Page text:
UK museum unveils huge whale skeleton


Speaking at the relaunched Hintze Hall, the Duchess admitted her children Prince George and Princess Charlotte "adore" visiting the museum. However, we'll let him off the hook because they only went and replaced the Diplodocus plater-cast with a real blue whale skeleton and it is MASSIVE. "The transformation of Hintze Hall represents a new era for us as a natural history museum for the future".

The blue whale has been named Hope as a "symbol of humanity's power to shape a sustainable future".

"We wanted to create a highly visual experience that would work in-gallery and on mobile, so that visitors could dive deeper into the background of this fascinating specimen at their own pace", said Piers Jones, chief digital and product officer at the Museum.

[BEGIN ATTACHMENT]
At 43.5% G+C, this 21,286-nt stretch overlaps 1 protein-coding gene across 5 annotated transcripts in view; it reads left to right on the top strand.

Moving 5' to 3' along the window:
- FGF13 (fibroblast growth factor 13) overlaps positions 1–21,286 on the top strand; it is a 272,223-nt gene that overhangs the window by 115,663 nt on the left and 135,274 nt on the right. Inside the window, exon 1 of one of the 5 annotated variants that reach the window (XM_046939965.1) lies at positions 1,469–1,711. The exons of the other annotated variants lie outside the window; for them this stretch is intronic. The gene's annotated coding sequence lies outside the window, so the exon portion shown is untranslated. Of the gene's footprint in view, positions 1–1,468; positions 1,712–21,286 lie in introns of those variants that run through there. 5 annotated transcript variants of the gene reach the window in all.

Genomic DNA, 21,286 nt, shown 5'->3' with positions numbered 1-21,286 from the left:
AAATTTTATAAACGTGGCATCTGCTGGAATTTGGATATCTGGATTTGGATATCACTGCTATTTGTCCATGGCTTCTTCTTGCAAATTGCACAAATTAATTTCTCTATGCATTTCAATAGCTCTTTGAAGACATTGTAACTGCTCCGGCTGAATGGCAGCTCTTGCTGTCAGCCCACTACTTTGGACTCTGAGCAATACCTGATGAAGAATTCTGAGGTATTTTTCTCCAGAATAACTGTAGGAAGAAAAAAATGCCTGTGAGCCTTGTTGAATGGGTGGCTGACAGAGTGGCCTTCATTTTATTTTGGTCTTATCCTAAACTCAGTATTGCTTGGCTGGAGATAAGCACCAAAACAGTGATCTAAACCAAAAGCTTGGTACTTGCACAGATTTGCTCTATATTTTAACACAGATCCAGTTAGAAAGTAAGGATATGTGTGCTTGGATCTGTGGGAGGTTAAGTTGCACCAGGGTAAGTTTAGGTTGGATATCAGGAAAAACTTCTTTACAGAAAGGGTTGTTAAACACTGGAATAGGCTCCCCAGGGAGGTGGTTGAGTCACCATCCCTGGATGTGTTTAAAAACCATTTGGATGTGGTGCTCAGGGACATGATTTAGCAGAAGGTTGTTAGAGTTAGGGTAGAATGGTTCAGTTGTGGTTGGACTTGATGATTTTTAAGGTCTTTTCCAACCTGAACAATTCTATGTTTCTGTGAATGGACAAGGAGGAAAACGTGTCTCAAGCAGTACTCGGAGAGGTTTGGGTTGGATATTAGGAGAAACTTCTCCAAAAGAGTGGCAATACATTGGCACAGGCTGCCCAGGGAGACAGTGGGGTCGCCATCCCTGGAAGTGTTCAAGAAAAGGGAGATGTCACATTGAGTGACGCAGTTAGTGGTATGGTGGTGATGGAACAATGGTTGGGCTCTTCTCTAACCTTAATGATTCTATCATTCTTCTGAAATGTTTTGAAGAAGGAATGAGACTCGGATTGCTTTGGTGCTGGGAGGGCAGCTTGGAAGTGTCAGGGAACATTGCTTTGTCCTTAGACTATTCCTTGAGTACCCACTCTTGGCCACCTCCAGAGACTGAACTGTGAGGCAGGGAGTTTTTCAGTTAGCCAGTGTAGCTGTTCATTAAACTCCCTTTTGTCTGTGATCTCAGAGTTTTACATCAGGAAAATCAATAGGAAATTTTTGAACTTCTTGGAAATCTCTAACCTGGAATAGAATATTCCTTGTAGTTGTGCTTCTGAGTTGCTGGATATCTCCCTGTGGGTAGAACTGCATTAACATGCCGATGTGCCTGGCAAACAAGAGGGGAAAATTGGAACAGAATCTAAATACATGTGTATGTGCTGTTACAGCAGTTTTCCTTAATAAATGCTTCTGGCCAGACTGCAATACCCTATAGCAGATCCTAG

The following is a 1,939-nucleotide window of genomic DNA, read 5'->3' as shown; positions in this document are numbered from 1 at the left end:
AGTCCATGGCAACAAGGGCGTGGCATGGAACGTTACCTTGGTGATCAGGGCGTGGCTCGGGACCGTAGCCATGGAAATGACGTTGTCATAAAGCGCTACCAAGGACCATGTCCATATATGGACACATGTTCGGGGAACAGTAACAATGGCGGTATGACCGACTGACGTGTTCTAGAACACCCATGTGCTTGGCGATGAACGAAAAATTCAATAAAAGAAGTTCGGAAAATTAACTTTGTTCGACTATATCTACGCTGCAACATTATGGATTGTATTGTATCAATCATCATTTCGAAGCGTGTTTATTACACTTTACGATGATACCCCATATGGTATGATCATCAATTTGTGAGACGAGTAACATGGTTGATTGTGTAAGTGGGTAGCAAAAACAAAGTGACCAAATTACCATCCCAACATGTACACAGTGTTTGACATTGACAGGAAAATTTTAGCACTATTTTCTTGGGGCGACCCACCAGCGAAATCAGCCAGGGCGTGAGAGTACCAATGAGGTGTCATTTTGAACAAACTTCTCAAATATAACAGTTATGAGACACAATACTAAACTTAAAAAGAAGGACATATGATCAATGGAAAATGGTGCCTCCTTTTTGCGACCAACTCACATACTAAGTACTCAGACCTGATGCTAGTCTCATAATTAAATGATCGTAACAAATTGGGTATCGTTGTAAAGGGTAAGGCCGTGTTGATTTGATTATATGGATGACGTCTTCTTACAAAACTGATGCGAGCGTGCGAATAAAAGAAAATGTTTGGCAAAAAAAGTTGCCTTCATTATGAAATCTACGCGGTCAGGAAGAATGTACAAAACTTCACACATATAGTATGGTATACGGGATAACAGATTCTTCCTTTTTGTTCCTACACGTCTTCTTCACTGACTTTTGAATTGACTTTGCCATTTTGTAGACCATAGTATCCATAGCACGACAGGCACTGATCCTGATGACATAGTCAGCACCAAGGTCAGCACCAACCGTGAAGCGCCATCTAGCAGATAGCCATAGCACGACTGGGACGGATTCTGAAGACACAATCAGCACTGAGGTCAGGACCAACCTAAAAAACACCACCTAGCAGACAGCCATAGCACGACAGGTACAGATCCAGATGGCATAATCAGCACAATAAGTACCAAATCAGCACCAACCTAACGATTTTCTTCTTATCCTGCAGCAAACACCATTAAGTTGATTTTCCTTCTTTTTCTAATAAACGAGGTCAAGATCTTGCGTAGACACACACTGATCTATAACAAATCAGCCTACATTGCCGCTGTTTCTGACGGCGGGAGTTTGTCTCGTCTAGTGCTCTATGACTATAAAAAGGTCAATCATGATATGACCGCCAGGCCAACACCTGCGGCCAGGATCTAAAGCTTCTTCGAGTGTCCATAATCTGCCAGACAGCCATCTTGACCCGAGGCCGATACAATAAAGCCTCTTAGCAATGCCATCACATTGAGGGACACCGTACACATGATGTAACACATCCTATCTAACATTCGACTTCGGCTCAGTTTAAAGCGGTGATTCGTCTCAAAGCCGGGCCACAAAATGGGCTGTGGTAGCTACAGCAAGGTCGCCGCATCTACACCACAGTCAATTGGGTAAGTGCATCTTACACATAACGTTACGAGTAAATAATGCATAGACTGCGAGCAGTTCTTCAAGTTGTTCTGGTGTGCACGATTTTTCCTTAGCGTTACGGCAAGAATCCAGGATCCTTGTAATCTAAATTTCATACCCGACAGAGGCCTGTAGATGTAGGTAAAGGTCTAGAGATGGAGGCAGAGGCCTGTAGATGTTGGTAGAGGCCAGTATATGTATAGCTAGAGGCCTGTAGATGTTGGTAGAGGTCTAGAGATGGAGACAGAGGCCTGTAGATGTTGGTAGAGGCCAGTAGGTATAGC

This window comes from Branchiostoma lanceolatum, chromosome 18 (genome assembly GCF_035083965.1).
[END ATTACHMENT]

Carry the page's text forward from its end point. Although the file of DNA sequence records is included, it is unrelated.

The mammal, which has been nicknamed "Hope", originally went on display in 1934 but has been moved as part of a revamp at the south Kensington museum.

On Thursday, the museum presented an official unveiling of Hope along with the time-lapse video that shows the skeleton being pieced together from start to finish.

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Kate joined Sir David Attenborough to be among the first people to see the new addition to the museum, where she also showcased her brand new short hair style with loose curls.

Before Middleton, who is a patron of the museum, perused the exhibits with Attenborough, she was overheard cracking a joke with the famed TV veteran.

The museum has been closed for refurbishment for six months and reopened its doors to the public on Friday (14 July). In 2014, a British-Australian billionaire businessman and philanthropist - Sir Michael Hintze (above) - donated £5 million to the Natural History Museum.

Dippy the Diplodocus is about to embark on a 24-month tour of the United Kingdom, visiting, Wales, Northern Ireland, Scotland, and five regions of England.